4 things to know before planting bamboo in your garden

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Did you know that bamboo is the fastest-growing plant on earth? Some species can grow as much as one metre within 24 hours!

Bamboo can be a spectacular addition to any garden. It provides height, drama and colour and is easy to grow. But be warned, it can be very hard to remove once it has been planted.

There are more than 1000 species of bamboo with canes that come in a spectrum of greens as well as yellow, black and blue. There are two main types: clump forming and running. Depending on the species and type, height can range dramatically from 30cm to 5 metres.

This decorative plant is popular with homeowners looking for a privacy screen, windbreak, or natural fencing. However, there are a few really important factors everyone should consider before planting bamboo. In some cases, bamboo can prove to be far more hassle than it is worth. Make sure to do your homework before introducing any bamboo into your garden.

1. Bamboo can spread aggressively into neighbouring properties

Bamboo can spread aggressively. In one growing season it can quickly take over vast areas if no controls are in place. Running bamboo in particular does not respect boundaries or property lines so beware of it extending outside of your garden.

It grows particularly well if it's planted near lawns or borders with an irrigation system. Instead of simply offering some privacy and attractive décor you could find yourself grappling with an uncontrollable menace.

Some bamboo species can even be categorised as noxious weeds, meaning your neighbour could legally force you to remove your bamboo. You could also be liable for the cost of any damage to the neighbour’s property caused by your bamboo.

2. Bamboo can be an invasive threat to biodiversity.

Bamboo that spreads and escapes from your property could cause serious ecological problems. This plant commonly chokes native plants due to its extensive root network and tendency to block out the sun for ground-level plants.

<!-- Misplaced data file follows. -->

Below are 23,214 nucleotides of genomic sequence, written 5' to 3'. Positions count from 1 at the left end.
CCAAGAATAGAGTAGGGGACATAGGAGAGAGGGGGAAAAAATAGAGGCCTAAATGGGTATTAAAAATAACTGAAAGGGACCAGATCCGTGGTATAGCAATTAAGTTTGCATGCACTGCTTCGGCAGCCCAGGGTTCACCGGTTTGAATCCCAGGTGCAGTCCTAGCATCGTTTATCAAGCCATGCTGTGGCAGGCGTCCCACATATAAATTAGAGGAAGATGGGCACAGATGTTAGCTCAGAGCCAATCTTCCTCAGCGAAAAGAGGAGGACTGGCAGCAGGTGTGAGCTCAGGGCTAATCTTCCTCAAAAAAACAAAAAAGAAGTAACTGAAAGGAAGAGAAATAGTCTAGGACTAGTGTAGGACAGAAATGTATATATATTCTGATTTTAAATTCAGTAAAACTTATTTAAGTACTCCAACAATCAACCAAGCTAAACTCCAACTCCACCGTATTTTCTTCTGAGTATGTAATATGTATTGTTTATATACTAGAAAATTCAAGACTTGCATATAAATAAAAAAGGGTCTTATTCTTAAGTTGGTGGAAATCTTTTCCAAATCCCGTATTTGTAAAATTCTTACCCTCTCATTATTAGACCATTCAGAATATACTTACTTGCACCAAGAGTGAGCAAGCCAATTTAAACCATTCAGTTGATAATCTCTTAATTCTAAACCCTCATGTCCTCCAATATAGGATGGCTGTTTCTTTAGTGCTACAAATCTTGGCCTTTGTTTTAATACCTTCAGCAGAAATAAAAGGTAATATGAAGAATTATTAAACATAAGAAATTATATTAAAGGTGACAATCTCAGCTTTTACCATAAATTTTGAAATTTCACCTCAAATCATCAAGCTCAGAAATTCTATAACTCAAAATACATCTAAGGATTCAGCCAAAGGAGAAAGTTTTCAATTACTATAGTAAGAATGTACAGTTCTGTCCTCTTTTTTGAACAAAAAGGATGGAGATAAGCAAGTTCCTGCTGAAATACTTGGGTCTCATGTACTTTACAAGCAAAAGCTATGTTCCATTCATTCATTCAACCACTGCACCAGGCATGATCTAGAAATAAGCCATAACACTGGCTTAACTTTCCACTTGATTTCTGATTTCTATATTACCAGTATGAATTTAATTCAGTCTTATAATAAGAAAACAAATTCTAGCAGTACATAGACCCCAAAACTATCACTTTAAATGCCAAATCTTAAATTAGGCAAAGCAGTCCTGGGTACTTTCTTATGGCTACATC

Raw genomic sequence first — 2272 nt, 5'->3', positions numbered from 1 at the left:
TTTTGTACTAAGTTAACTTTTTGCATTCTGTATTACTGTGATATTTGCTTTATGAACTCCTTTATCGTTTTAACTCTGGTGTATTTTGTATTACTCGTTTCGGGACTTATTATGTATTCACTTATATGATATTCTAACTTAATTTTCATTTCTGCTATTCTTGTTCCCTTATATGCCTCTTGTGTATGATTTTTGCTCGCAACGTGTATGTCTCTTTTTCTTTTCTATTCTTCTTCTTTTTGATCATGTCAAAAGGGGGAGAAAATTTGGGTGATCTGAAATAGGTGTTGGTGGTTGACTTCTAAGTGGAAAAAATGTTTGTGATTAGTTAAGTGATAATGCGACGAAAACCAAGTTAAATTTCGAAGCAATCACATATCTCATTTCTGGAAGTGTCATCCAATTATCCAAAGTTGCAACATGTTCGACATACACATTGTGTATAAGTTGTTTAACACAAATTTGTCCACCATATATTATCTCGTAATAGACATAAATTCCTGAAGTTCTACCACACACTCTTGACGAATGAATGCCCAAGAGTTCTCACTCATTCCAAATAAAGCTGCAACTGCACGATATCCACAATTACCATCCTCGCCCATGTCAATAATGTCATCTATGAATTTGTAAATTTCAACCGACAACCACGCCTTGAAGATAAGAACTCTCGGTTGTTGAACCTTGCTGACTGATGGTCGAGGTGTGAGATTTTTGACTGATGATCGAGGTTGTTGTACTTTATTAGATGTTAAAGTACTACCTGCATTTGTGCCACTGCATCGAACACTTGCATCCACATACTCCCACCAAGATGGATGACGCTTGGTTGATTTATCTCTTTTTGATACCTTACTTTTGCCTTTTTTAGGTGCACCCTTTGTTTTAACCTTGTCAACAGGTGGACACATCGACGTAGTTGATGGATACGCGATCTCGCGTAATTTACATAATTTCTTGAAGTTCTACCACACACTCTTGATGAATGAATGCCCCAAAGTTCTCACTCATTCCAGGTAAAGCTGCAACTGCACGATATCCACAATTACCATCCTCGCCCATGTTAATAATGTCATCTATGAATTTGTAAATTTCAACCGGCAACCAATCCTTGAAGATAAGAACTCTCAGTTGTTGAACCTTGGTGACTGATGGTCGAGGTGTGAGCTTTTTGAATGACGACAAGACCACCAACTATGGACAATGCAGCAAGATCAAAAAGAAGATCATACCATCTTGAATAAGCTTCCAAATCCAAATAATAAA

Containing the spread of bamboo can be expensive and complicated so think carefully before committing to introducing this into your garden. Even if you strictly follow containment guidelines, there is a risk of spread.

Clump forming bamboo can be managed with relative ease with regular pruning and close monitoring. Running bamboo, on the other hand, is another story. Root barriers and chemical treatments are essential to contain this kind of bamboo. A sub-surface barrier should prevent shallow bamboo rhizomes from spreading but you should closely monitor the area for escaping shoots, particularly during the early summer peak growing season.

3. Getting rid of bamboo can take years.

Bamboo is a long-term commitment that you should carefully consider.

It can take years and vigorous effort to remove unwanted bamboo. The first step in the process is to remove all the root mass and rhizomes. This is easier said than done. It can sometimes seem that no matter how much you dig, the shoots keep coming back. Frequent mowing can deplete and starve the bamboo, but it takes at least two years of regular mowing to see any results.

Spraying bamboo with herbicides is often necessary. For this to work you must mow or chop the bamboo and let it regrow. When the new leaves have expanded you can spray them with the chemicals. It can take years of chopping and spraying to reach the desired outcome. For expert help in removing bamboo, hire a professional landscaper.

4. The right bamboo can be hard to find.

Bamboo’s supporters will argue that not all species of bamboo are invasive. They recommend clumping bamboo species rather than spreading types. The problem is that even clumping species spread, albeit not as vigorously.

Bamboo may seem like an attractive garden option, but it poses serious problems. Stick to bamboo in pots or, if you are not prepared to put in the work required to manage it, you should avoid growing it all together.